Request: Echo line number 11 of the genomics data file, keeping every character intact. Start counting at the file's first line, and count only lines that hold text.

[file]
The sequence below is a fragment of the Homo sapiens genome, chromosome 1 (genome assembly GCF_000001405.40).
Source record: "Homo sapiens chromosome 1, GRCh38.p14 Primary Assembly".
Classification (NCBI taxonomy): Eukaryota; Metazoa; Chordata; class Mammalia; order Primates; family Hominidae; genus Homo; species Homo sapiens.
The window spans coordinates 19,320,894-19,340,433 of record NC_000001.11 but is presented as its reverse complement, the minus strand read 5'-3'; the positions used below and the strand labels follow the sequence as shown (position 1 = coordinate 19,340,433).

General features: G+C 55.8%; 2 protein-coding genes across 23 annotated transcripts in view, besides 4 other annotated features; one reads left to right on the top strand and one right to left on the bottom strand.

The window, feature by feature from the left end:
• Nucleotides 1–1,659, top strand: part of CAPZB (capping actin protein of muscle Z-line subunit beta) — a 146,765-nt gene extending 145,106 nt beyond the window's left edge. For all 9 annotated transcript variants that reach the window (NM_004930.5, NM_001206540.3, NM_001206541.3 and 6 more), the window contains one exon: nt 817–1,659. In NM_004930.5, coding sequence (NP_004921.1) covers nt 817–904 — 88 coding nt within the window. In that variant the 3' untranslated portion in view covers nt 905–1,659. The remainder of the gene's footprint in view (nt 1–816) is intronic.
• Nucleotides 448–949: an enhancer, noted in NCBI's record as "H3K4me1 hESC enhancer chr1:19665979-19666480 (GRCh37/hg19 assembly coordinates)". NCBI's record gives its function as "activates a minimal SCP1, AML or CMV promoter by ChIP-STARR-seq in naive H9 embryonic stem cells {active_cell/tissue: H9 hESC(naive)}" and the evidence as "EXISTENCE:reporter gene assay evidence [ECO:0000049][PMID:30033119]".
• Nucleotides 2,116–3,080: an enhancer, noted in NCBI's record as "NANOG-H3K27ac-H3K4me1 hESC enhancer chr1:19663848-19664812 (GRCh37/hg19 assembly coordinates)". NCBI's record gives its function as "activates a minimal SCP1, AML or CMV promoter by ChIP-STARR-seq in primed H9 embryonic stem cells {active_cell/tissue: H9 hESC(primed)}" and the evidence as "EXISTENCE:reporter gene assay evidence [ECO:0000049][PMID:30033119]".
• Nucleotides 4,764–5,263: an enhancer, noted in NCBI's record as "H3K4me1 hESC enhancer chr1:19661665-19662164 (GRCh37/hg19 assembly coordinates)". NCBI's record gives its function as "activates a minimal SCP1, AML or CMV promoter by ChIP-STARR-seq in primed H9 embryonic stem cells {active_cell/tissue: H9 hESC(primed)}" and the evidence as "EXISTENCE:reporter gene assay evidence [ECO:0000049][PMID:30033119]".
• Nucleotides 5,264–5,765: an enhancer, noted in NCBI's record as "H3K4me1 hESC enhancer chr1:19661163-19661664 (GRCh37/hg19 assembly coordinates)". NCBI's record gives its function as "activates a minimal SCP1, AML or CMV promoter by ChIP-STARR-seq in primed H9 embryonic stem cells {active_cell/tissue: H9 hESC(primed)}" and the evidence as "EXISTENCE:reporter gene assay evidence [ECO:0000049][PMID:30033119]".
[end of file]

• Nucleotides 5,264–5,765: an enhancer, noted in NCBI's record as "H3K4me1 hESC enhancer chr1:19661163-19661664 (GRCh37/hg19 assembly coordinates)". NCBI's record gives its function as "activates a minimal SCP1, AML or CMV promoter by ChIP-STARR-seq in primed H9 embryonic stem cells {active_cell/tissue: H9 hESC(primed)}" and the evidence as "EXISTENCE:reporter gene assay evidence [ECO:0000049][PMID:30033119]".